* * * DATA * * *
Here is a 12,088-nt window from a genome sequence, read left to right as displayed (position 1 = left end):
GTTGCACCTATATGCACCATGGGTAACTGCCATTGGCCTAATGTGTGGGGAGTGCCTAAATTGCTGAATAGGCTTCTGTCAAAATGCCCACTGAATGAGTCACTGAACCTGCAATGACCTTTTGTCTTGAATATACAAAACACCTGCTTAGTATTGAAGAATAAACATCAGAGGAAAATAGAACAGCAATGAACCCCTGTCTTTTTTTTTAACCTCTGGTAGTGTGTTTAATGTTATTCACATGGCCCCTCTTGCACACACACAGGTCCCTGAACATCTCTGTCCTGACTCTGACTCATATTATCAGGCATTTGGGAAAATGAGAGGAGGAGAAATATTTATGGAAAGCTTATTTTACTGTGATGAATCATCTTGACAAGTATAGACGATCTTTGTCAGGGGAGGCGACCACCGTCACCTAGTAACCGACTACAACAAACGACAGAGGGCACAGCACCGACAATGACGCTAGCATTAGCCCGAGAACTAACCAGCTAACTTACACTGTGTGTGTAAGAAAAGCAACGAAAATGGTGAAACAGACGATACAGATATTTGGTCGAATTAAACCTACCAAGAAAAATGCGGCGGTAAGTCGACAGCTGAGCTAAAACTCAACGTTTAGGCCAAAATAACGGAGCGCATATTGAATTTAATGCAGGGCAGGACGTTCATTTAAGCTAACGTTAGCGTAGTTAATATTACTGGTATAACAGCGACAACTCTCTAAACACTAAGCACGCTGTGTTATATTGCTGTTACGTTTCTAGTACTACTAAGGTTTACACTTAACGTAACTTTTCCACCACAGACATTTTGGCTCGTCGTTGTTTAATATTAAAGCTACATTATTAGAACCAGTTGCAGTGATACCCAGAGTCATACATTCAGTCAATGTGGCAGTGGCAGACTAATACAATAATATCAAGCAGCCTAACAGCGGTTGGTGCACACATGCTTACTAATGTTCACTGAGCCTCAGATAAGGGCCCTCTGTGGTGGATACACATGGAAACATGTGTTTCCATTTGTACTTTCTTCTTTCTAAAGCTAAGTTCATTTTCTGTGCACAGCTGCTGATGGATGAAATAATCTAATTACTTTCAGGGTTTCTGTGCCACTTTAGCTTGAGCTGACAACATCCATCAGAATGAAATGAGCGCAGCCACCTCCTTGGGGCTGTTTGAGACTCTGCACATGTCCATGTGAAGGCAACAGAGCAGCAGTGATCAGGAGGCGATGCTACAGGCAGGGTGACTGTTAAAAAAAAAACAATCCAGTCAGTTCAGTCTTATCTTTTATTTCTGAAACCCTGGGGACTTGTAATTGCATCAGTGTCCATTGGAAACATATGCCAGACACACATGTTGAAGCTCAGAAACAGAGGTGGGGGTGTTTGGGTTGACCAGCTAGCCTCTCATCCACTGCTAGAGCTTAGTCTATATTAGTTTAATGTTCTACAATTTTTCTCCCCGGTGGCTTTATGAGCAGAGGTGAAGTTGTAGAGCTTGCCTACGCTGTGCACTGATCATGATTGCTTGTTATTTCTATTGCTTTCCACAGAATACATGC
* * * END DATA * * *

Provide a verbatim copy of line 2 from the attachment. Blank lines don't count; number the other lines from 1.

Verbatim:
GTTGCACCTATATGCACCATGGGTAACTGCCATTGGCCTAATGTGTGGGGAGTGCCTAAATTGCTGAATAGGCTTCTGTCAAAATGCCCACTGAATGAGTCACTGAACCTGCAATGACCTTTTGTCTTGAATATACAAAACACCTGCTTAGTATTGAAGAATAAACATCAGAGGAAAATAGAACAGCAATGAACCCCTGTCTTTTTTTTTAACCTCTGGTAGTGTGTTTAATGTTATTCACATGGCCCCTCTTGCACACACACAGGTCCCTGAACATCTCTGTCCTGACTCTGACTCATATTATCAGGCATTTGGGAAAATGAGAGGAGGAGAAATATTTATGGAAAGCTTATTTTACTGTGATGAATCATCTTGACAAGTATAGACGATCTTTGTCAGGGGAGGCGACCACCGTCACCTAGTAACCGACTACAACAAACGACAGAGGGCACAGCACCGACAATGACGCTAGCATTAGCCCGAGAACTAACCAGCTAACTTACACTGTGTGTGTAAGAAAAGCAACGAAAATGGTGAAACAGACGATACAGATATTTGGTCGAATTAAACCTACCAAGAAAAATGCGGCGGTAAGTCGACAGCTGAGCTAAAACTCAACGTTTAGGCCAAAATAACGGAGCGCATATTGAATTTAATGCAGGGCAGGACGTTCATTTAAGCTAACGTTAGCGTAGTTAATATTACTGGTATAACAGCGACAACTCTCTAAACACTAAGCACGCTGTGTTATATTGCTGTTACGTTTCTAGTACTACTAAGGTTTACACTTAACGTAACTTTTCCACCACAGACATTTTGGCTCGTCGTTGTTTAATATTAAAGCTACATTATTAGAACCAGTTGCAGTGATACCCAGAGTCATACATTCAGTCAATGTGGCAGTGGCAGACTAATACAATAATATCAAGCAGCCTAACAGCGGTTGGTGCACACATGCTTACTAATGTTCACTGAGCCTCAGATAAGGGCCCTCTGTGGTGGATACACATGGAAACATGTGTTTCCATTTGTACTTTCTTCTTTCTAAAGCTAAGTTCATTTTCTGTGCACAGCTGCTGATGGATGAAATAATCTAATTACTTTCAGGGTTTCTGTGCCACTTTAGCTTGAGCTGACAACATCCATCAGAATGAAATGAGCGCAGCCACCTCCTTGGGGCTGTTTGAGACTCTGCACATGTCCATGTGAAGGCAACAGAGCAGCAGTGATCAGGAGGCGATGCTACAGGCAGGGTGACTGTTAAAAAAAAAACAATCCAGTCAGTTCAGTCTTATCTTTTATTTCTGAAACCCTGGGGACTTGTAATTGCATCAGTGTCCATTGGAAACATATGCCAGACACACATGTTGAAGCTCAGAAACAGAGGTGGGGGTGTTTGGGTTGACCAGCTAGCCTCTCATCCACTGCTAGAGCTTAGTCTATATTAGTTTAATGTTCTACAATTTTTCTCCCCGGTGGCTTTATGAGCAGAGGTGAAGTTGTAGAGCTTGCCTACGCTGTGCACTGATCATGATTGCTTGTTATTTCTATTGCTTTCCACAGAATACATGC